FTSE 100 Live October 6: Natural gas at record high, Tesco bullish as profits rise
he global energy crisis continues to be the main concern of markets after a sharp rise in UK natural gas futures has heightened fears of significant inflationary pressures this winter.
The price remains above 300p per therm, or the oil equivalent of $ 200 per barrel. European markets were scared by the developments, with the FTSE 100 index expected to open lower today.
Supermarket giant Tesco, however, encouraged investors, reporting a sharp rise in half-year profits as well as expectations for a better-than-expected overall fiscal year.
FTSE 100 lower
The FTSE 100 index is down 1%, down 68 points to 7009.04 as the uncertain week for global markets continues.
Major slaughterers include Next, which gave up its recent gains to fall 2.5%, and beverage giant Diageo with a 2% drop.
Tesco shares jumped 5%, up 12.15 pence to 265.15 pence as chief executive Ken Murphy announced a £ 500million share buyback program along with better interim results provided that.
The strong performance pushed shares of rival Sainsbury’s above the 300p threshold, having already risen sharply this week on the back of speculation about further consolidation in the supermarket sector. Shares were up 3.7p to 303.1p.
The UK-focused FTSE 250 index is down 216.06 points to 22,514.59, down 1%. Recruitment firm Page Group rose 6% after raising its profit forecast for the year to around £ 155million.
Tesco shares surge on profit leap, promise a good Christmas
TESCO raised its profit forecast and today launched a £ 500million share buyback, pleasing the city and easing pressure on chief executive Ken Murphy.
Until today, at least, the city was not sure Murphy had a blueprint for the UK’s biggest grocer. The share buyback plan should at least reassure investors that they intend to return excess capital to them.
The retail industry is going through unprecedented changes due to Covid and the rise in internet shopping, Murphy said.
Murphy says today that Tesco has been reoriented – it wants to serve customers, shareholders and make the planet “a little better every day”.
The British pound stabilized at 1.36 after last week’s swing against the US dollar.
However, analysts at Deutsche Bank are warning today of the impact that supply chain shortages in sectors like manufacturing will have on the value of the pound.
In a note titled “ManuFractured”, the Deutsche Bank team points out that recent industry surveys show weaker export orders, higher producer prices, and worse supply chain constraints than peers. industry.
Deutsche Bank has said it fears the consequences if lost production is replaced by imports from abroad, weakening the UK current account and the pound sterling. “We remain short GBP,” concluded the bank.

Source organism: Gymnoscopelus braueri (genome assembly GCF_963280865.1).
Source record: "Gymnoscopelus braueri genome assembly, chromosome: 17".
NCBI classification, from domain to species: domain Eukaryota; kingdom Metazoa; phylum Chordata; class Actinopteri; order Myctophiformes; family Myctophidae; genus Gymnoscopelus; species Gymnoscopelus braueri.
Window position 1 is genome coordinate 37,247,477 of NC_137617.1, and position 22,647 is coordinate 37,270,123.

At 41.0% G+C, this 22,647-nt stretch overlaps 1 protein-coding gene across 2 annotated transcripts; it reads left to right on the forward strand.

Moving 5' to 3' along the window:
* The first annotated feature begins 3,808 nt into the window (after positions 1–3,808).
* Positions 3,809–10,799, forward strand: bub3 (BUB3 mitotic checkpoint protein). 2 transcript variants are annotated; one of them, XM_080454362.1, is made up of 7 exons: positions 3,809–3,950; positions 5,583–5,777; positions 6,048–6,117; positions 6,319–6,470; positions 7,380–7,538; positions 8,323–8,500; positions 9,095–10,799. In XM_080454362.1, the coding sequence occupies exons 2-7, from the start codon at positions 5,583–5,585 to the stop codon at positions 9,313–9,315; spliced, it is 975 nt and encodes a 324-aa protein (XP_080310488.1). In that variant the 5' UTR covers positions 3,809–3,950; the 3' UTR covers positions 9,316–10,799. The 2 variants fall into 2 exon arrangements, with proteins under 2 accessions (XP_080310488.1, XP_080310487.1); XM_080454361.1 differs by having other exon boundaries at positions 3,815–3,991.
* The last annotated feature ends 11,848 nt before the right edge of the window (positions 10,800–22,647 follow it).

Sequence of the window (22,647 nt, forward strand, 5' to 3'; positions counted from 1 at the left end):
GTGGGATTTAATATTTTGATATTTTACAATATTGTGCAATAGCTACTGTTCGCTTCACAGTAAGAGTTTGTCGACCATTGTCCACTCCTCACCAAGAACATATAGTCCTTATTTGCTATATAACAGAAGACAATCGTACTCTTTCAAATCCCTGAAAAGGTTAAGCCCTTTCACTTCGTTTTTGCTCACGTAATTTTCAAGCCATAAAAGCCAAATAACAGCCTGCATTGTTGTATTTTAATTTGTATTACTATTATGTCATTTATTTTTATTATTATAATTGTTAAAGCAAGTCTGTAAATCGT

Holiday giant TUI plans to appeal to shareholders for 1.1 billion euros (£ 937 million) in a fundraiser that will help it refinance and repay government loans.
The move follows TUI’s improved performance during the peak summer season, with more than 2.6 million customers booking vacations in July and August. Bookings in recent weeks in Germany and the Netherlands have also surpassed 2019 levels.
The fundraiser, in which the shareholders of the FTSE 250 listed company will be offered 10 new shares for 21 existing shares, is fully subscribed and supported by the major shareholders of TUI.
TUI Executive Chairman Friedrich Joussen said: “We want, we can and will return to the path of economic strength. We are working tirelessly on it. The capital increase is an additional step. We want to repay government loans quickly. ”
Barclays Bank Ireland, Bank of America, Citigroup, Deutsche Bank and HSBC act on the capital increase.
UK natural gas futures continue to rise at nearly 330p per therm today, after hitting an all-time high yesterday in an intensifying global energy crisis.
Brent crude also hit a three-year high at nearly $ 83 a barrel, as global gas supply shortages are forcing industry buyers to turn to oil instead.
The price of oil has risen more than 50% so far this year, but natural gas is now reportedly trading at an oil-equivalent price of over $ 200 a barrel.
The surge in natural gas – or “bit-gas” as one trader called it due to recent price similarities to the cryptocurrency bitcoin – threatens to hurt economic recovery if it results in spike in inflation , then higher interest rates.
Deutsche Bank research analyst Jim Reid called yesterday’s move in the UK natural gas market above 300p “astonishing”, noting that the 19.5% rise was the largest daily percentage increase for over a year and represented an overall jump of 183.3% since the start. August. The situation was little different for European prices.
The main impact of rising energy prices appears to be inflationary at the moment, rather than a decline in consumption or investment activity. However, analysts fear that the longer the situation persists, the greater the risk of impact on economic output in the coming months.
The Reserve Bank of New Zealand has responded to rising inflation by raising interest rates for the first time in seven years, making it one of the first major countries to cancel the support put in place during the pandemic. The overnight movement had been largely integrated by traders.
Asian markets fell overnight, with opening calls suggesting a weak session in Europe. The FTSE 100 index is expected to open around 45 points lower at 7,030, reversing the gains seen yesterday.